It is well documented that patients with cancer have much higher rates of shingles.
But a new study shows that, contrary to what many people think, shingles sufferers don’t have higher rates of cancer.
“There is no increased risk of cancer in patients with herpes zoster,” Dr. Yi-Tsung Lin, an infectious-disease specialist at Taipei Veterans’ General Hospital in Taipei, Taiwan, said in an interview. “The virus does not appear to play any role in the development of cancer.”
What is most likely, Lin said, is that shingles flares up in cancer patients because their immune system is compromised, making them more vulnerable to infections.
Doctors in North America were long taught that patients with shingles were at higher risk of cancer and they should do additional tests, but that practice has faded over time. Lin said that in many countries, such as Taiwan, people diagnosed with shingles still undergo extensive cancer testing. “This is not necessary,” he said.
Shingles is caused by a reactivation of the virus that causes chicken pox, which may lie dormant in the body for many years. It can be reactivated by a variety of factors, including stress and immune suppression, both of which may occur in cancer patients.
The research, published in Monday’s edition of the Canadian Medical Association Journal, involved 35,871 patients who were diagnosed with shingles between 1996 and 2008.
During that 12-year period, 895 of the patients developed cancer. In a similar cohort of people in the general population who did not suffer from shingles, there were 905 cancer cases – a virtually identical number.
Lin and his research team also examined the data for specific types of cancer.
Shingles sufferers had significantly higher rates of bone cancer and multiple myeloma, and significantly lower rates of leukemia and esophageal cancer but Lin said those are likely statistical anomalies given the small numbers of patients with those specific cancers. “I don’t think the virus plays a role in these cancers,” the researcher said.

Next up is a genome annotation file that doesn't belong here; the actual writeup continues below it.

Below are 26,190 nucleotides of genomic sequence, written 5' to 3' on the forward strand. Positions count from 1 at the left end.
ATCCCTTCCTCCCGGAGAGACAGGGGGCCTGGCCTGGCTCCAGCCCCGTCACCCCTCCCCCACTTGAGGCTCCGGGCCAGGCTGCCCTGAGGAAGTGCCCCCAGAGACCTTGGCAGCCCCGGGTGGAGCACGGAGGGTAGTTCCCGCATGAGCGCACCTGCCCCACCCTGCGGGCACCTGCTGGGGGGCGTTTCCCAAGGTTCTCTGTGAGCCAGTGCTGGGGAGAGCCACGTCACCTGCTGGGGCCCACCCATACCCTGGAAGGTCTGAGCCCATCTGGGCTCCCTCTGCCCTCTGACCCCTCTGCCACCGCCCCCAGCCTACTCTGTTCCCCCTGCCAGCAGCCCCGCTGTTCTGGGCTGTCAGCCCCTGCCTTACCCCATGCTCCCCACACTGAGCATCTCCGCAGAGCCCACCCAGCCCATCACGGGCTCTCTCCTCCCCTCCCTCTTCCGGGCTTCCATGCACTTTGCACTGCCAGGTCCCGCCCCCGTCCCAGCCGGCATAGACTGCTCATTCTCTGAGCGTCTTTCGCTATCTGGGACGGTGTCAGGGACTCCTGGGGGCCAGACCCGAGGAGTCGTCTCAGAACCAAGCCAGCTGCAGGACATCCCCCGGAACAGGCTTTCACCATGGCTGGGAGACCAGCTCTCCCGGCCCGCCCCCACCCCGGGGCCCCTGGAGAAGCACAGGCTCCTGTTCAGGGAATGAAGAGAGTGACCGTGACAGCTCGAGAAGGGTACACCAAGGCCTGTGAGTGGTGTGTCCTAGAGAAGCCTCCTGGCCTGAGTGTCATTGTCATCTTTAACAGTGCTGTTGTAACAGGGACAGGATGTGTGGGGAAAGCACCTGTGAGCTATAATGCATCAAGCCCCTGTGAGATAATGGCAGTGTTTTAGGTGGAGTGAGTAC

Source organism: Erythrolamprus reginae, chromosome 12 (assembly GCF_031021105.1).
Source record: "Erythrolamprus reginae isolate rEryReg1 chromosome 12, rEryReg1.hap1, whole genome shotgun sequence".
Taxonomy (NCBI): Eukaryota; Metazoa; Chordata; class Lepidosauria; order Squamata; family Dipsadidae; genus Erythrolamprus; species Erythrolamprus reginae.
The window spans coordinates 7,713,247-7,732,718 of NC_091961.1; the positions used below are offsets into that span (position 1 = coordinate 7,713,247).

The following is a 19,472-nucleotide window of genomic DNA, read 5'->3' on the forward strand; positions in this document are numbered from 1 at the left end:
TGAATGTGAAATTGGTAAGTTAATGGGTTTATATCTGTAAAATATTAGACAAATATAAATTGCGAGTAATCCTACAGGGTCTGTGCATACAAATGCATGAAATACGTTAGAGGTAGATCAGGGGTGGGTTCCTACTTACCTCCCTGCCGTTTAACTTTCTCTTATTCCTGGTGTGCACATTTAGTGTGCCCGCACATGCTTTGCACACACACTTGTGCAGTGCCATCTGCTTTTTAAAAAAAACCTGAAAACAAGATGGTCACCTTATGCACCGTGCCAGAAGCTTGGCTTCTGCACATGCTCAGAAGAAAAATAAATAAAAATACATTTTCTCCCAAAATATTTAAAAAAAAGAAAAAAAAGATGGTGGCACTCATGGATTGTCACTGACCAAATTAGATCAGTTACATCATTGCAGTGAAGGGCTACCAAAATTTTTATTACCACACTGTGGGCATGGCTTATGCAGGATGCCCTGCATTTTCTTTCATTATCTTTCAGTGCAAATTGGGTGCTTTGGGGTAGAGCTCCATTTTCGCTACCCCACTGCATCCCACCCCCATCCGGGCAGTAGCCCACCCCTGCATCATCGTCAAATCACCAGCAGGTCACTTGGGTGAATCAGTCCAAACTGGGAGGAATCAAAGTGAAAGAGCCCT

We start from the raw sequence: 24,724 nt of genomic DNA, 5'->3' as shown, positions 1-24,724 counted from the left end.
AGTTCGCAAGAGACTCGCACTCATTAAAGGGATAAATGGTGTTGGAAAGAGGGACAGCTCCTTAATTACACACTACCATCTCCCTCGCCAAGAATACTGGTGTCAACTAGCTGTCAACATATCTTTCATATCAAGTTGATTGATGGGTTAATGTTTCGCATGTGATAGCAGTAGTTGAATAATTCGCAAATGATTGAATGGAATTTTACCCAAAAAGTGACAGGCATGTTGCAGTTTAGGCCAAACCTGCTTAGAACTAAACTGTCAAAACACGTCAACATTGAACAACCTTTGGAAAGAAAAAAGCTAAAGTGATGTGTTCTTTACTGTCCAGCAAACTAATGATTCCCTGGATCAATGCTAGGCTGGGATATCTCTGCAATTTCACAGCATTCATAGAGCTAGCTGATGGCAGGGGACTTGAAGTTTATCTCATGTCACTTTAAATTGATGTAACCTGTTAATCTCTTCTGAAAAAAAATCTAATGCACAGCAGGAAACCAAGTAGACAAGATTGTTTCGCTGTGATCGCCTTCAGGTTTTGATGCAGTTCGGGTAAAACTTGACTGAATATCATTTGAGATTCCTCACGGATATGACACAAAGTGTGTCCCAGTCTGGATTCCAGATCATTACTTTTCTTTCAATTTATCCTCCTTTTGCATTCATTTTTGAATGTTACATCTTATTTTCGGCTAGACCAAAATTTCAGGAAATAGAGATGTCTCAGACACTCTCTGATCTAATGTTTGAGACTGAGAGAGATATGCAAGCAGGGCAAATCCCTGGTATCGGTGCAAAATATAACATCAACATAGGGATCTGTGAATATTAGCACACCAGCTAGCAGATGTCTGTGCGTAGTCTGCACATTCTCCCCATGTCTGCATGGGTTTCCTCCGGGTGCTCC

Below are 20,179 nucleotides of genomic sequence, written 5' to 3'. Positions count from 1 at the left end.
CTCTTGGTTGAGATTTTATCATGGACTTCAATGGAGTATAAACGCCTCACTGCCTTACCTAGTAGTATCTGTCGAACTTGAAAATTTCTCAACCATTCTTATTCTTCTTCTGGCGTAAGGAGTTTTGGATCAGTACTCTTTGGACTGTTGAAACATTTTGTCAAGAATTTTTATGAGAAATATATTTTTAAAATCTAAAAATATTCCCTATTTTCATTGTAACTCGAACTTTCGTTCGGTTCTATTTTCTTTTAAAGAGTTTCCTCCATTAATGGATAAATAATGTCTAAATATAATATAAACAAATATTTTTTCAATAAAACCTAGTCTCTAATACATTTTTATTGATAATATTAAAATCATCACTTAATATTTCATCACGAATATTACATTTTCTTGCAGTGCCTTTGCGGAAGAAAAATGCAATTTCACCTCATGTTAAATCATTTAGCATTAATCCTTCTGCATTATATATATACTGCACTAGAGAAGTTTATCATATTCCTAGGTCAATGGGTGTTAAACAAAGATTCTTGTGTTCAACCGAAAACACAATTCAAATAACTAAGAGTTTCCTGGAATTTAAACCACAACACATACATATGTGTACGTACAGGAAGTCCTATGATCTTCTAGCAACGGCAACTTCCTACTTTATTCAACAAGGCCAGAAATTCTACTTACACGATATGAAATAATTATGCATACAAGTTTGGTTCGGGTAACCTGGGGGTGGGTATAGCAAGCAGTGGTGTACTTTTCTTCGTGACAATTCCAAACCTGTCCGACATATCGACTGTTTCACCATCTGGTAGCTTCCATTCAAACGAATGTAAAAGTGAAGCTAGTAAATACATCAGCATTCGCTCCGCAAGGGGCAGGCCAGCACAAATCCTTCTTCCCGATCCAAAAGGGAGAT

Anyone who has had chicken pox (also known as varicella) can later develop shingles, though it tends to strike after age 60, except in those with conditions that leave the immune system compromised.
There is some evidence that those with family history of shingles are at higher risk of developing it. Research also shows that people treated for rheumatoid arthritis are more likely to get shingles; a drug used for treatment, tumour necrosis factor alpha (TNF-alpha) can severely compromise the immune system.
A bout of shingles normally lasts from two to four weeks. The symptoms include pain and a rash that is similar to chicken pox. Some people suffer debilitating, chronic pain (neuralgia) that can last for months or years.
There is no cure for shingles, but the symptoms can be treated. It is important to keep the rash clean because a sufferer can be more susceptible to infections. The most common treatment is over-the-counter painkillers like ibuprofen and acetaminophen. Patients with severe cases are often prescribed opioid-based painkillers.
Some patients receive antivirals: They do not kill the herpes zoster virus per se, but can slow its ability to reproduce.
Chicken pox was long an infection that was endured by almost all children but there is now a vaccine so cases have dropped precipitously. It is available free of charge in all provinces and territories. As a result of vaccination, it is believed that shingles cases will drop over time.
There is also a shingles vaccine that is recommended for older adults. However, the vaccine, Zostavax, is not covered by provincial health plans and costs about $150.